dbshell update

Description

The dbshell update command updates JSON documents using OJAI mutations. An OJAI mutation allows you to append, decrement, delete, increment, combine, replace, and update fields in a JSON document.

The following table lists the mutations OJAI supports. See Using OJAI Mutation Syntax for a detailed description of all operations. Each operation in the table links to examples in this topic.

Mutation Operation Description
Append Appends values to binary, string, and array fields
Decrement Decrements field values
Delete Deletes fields
Increment Increments field values
Merge Combines nested documents with existing documents
Put Replaces field values or adds new fields
Set Updates field values or adds new fields

Parameters

update Options Description

*, --t, --table

(Required)

Table path

--id

(Required)

ID of the document to update

Note: You can specify this parameter only once.

--m, --mutation

(Required)

OJAI document mutation in JSON format

See Using OJAI Mutation Syntax for a description of the syntax.

--c, --where

OJAI condition, in JSON format

The condition must qualify to perform the update. See OJAI Query Condition Syntax for a description of the syntax.

Syntax

update <table path> --id <id> --m <mutation> [ --c <condition> ]
Note: If the mutation provided as a part of the --m parameter has spaces, then you must enclose it within single quotes.

Sample JSON Document

The dbshell update examples in this topic use the following sample JSON document:

{
  "_id": "id1",
  "a": {
       "b": [{"boolean":false}, {"decimal": 123.456}],
       "c":{
             "d":10,
             "e":"Hello"
           }
       },
  "m":"MapR wins"
}     

Append Operation

This example performs append operations on fields a.b and a.c.e:

update /tbl --id id1 --m {
      "$append":[{"a.b":{"appd":1}},{"a.c.e":" MapR"}]
      }

When you apply this update command to the sample JSON document, the following is the resulting document:

{
  "_id" : "id1",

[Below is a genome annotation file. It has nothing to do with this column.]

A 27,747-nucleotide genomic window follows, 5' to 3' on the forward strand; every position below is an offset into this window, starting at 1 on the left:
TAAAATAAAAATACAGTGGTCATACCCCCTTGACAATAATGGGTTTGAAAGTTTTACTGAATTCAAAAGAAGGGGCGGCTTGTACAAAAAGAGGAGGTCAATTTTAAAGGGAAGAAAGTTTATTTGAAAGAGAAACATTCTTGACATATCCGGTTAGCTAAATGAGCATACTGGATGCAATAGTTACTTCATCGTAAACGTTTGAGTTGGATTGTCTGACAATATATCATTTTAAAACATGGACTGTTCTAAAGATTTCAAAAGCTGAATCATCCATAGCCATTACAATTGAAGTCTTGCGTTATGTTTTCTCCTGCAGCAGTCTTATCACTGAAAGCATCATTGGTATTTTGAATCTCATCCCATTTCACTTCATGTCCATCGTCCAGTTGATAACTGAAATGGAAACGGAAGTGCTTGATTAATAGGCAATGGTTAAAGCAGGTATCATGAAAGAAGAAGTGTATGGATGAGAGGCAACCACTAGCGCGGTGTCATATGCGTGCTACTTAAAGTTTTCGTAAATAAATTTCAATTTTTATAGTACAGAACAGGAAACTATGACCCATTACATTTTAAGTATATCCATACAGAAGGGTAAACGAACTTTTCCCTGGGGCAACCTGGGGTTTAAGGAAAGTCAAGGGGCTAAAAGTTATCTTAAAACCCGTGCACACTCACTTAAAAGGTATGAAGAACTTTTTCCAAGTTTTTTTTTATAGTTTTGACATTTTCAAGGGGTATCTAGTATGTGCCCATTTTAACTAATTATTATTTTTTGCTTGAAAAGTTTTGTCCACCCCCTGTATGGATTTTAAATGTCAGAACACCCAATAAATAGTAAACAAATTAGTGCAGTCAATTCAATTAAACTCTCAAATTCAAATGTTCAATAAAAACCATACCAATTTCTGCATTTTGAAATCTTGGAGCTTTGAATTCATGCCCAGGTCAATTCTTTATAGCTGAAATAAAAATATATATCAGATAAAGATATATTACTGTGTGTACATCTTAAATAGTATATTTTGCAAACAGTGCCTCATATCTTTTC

"a" : {
    "b" : [ { "boolean" : false }, { "decimal" : 123.456 }, { "appd" : 1 } ],
    "c" : {
      "d" : 10,
      "e" : "Hello MapR"
    }
  },
  "m" : "MapR wins"
}

For more details about the $append operation, see OJAI Append Mutations.

Decrement Operation

This example performs a decrement operation:

update /tbl --id id1 --m {
      "$decrement":{"a.c.d":5}
      }

When you apply this update command to the sample JSON document, the following is the resulting document:

{
  "_id" : "id1",
  "a" : {
    "b" : [ { "boolean" : false }, { "decimal" : 123.456 } ], 
    "c" : {
      "d" : 5,
      "e" : "Hello"
    }
  },
  "m" : "MapR wins"
}
Note: To decrement multiple fields, use an an array to specify the fields.

For more details about the $decrement operation, see OJAI Decrement Mutations.

Delete Operation

With the following example, the operation deletes multiple field paths in the document in a single command:

update /tbl --id id1 --m {
      "$delete": ["a.b[1]","a.c.e"]
      }

When you apply this update command to the sample JSON document, the following is the resulting document:

{
  "_id" : "id1",
  "a" : {
    "b" : [ { "boolean" : false } ], 
    "c" : {
      "d" : 10
    }
  },
  "m" : "MapR wins"
}

The following example shows that if you need to delete only a single field, do not use the array notation:

update /tbl --id id1 --m {
      "$delete":"a.b[1]"
      }

For more details about the $delete operation, see OJAI Delete Mutations.

Increment Operation

This example performs an increment operation:

update /tbl --id id1 --m {
      "$increment":{"a.c.d":5}
      }

When you apply this update command to the sample JSON document, the following is the resulting document:

{
  "_id" : "id1",
  "a" : {
    "b" : [ { "boolean" : false }, { "decimal" : 123.456 } ], 
    "c" : {
      "d" : 15,
      "e" : "Hello"
    }
  },
  "m" : "MapR wins"
}
Note: To increment multiple fields, use an an array to specify the fields.

For more details about the $insert operation, see OJAI Increment Mutations.

Merge Operation

This example performs a merge operation:

update /tbl --id id1 --m {
      "$merge":{"a.c":{"d":11,"y":"yo"}}
      }

When you apply this update command to the sample JSON document, the following is the resulting document:

{
  "_id" : "id1",
  "a" : {
    "b" : [ { "boolean" : false }, { "decimal" : 123.456 } ],
    "c" : {
      "d" : 11,
      "e" : "Hello",
      "y" : "yo"
    }
  },
  "m" : "MapR wins"
}
Note: $merge does not support the array format for merging two maps at two different field paths in the document.

For example, the following syntax is incorrect:

// WRONG Syntax
update /tbl --id id1 --m {"$merge":["a":{"b":1},{"a":{"d":"MapR"}}]}

The following syntax is correct:

// CORRECT Syntax
update /tbl --id id1 --m {"$merge":{"a":{"b":1,"d":"MapR"}}}

It results in the following document:

{
  "_id" : "id1",
  "a" : {
    "b" : 1,
    "c" : {
      "d" : 10,
      "e" : "Hello"
    },
    "d" : "MapR"
  },
  "m" : "MapR wins"
}

To merge multiple field paths that are non-overlapping, use the syntax described at either Multiple Mutation Operations or Updates Without Explicit Mutation Operation Names.

For more details about the $merge operation, see OJAI Merge Mutations.

Put Operation